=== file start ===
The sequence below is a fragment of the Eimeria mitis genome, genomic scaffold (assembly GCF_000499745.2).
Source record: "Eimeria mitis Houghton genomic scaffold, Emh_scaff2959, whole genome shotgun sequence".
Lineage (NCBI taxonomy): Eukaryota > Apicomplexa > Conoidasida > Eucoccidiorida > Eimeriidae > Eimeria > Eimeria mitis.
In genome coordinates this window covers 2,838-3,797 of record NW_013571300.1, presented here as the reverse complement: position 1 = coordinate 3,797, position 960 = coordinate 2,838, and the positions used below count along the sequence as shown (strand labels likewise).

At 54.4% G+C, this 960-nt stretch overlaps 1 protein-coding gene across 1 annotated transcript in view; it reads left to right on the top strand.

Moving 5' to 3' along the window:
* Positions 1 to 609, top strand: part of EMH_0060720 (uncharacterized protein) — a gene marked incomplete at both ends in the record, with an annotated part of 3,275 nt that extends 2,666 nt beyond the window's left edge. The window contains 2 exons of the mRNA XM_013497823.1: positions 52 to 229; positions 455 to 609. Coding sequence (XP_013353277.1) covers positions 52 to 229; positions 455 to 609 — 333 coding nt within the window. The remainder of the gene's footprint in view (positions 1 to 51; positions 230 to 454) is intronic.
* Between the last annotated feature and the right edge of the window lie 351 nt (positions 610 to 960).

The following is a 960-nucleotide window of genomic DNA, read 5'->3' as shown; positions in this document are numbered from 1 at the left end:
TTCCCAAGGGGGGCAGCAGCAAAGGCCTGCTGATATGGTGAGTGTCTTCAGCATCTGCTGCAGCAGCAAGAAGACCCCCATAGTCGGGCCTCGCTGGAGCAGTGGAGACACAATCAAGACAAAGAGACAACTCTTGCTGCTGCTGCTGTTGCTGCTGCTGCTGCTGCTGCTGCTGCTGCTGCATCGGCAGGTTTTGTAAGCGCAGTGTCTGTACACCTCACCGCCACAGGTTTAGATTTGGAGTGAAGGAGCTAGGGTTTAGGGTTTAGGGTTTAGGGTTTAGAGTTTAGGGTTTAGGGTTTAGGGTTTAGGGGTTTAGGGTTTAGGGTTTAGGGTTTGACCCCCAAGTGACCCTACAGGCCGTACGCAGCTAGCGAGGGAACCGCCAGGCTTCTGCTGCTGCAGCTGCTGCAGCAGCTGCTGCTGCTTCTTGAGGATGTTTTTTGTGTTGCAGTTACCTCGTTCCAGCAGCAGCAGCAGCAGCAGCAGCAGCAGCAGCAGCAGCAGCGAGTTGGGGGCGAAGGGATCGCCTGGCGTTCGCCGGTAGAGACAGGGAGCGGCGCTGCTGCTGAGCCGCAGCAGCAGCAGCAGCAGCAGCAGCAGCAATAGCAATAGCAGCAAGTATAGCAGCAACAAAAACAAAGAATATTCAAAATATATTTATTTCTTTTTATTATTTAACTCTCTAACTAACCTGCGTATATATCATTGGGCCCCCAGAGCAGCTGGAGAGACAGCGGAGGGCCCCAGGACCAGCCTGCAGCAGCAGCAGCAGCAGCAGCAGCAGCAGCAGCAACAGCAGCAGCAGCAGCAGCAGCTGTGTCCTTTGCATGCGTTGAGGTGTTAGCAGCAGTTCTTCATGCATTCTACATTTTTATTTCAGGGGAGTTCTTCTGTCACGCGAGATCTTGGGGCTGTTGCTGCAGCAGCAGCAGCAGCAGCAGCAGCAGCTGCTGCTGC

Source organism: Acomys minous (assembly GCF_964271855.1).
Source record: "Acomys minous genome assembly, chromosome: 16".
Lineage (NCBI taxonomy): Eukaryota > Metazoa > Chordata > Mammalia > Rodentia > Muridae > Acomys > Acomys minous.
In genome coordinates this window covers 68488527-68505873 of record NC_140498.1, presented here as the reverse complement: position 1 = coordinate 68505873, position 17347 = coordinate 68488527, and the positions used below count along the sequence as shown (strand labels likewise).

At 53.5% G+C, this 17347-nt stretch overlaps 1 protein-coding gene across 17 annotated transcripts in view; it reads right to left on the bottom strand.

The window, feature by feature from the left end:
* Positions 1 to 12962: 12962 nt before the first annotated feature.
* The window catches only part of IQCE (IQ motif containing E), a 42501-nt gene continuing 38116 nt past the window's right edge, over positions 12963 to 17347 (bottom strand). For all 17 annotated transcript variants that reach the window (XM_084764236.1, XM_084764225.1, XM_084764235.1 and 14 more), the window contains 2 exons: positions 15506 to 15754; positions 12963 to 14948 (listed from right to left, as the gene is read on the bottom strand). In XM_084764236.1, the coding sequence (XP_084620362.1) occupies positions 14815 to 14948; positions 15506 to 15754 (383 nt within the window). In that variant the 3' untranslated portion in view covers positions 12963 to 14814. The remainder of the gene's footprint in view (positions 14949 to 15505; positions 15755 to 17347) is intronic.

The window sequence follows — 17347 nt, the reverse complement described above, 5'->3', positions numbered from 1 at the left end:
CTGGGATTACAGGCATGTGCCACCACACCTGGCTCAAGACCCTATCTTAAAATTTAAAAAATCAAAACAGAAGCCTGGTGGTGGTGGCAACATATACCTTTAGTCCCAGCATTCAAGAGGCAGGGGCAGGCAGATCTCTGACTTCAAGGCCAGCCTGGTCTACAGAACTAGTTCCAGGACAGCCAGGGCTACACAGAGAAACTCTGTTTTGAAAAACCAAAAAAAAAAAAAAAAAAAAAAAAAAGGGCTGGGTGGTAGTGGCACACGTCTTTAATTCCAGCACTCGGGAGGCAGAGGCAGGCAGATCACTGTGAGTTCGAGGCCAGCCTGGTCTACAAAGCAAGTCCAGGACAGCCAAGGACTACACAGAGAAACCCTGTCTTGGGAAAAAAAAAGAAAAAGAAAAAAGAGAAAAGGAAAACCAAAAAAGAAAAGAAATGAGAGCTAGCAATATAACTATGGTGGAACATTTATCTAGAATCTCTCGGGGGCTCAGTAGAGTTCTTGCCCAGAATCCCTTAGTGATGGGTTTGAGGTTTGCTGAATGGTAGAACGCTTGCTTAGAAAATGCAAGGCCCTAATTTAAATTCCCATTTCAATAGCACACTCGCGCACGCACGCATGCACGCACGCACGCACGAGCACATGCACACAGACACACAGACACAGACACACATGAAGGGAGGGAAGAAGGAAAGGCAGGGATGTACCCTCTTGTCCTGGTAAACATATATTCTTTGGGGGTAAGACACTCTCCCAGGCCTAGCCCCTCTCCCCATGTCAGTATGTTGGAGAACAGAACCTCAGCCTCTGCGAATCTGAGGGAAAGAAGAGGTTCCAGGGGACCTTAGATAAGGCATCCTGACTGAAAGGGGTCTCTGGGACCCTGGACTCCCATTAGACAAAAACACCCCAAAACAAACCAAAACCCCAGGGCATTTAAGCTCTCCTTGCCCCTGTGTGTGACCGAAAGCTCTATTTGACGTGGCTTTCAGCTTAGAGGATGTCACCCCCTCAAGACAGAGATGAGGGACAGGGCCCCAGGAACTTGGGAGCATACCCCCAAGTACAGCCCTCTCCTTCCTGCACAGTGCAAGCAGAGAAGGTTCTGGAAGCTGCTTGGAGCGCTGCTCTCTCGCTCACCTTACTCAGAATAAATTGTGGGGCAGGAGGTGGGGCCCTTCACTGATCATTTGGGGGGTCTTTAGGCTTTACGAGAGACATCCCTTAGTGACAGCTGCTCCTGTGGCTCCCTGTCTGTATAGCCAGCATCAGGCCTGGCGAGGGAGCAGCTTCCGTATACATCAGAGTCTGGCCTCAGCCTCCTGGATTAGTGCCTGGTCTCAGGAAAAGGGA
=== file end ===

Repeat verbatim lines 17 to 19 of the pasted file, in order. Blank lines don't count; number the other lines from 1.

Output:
* Positions 1 to 12962: 12962 nt before the first annotated feature.
* The window catches only part of IQCE (IQ motif containing E), a 42501-nt gene continuing 38116 nt past the window's right edge, over positions 12963 to 17347 (bottom strand). For all 17 annotated transcript variants that reach the window (XM_084764236.1, XM_084764225.1, XM_084764235.1 and 14 more), the window contains 2 exons: positions 15506 to 15754; positions 12963 to 14948 (listed from right to left, as the gene is read on the bottom strand). In XM_084764236.1, the coding sequence (XP_084620362.1) occupies positions 14815 to 14948; positions 15506 to 15754 (383 nt within the window). In that variant the 3' untranslated portion in view covers positions 12963 to 14814. The remainder of the gene's footprint in view (positions 14949 to 15505; positions 15755 to 17347) is intronic.

The window sequence follows — 17347 nt, the reverse complement described above, 5'->3', positions numbered from 1 at the left end: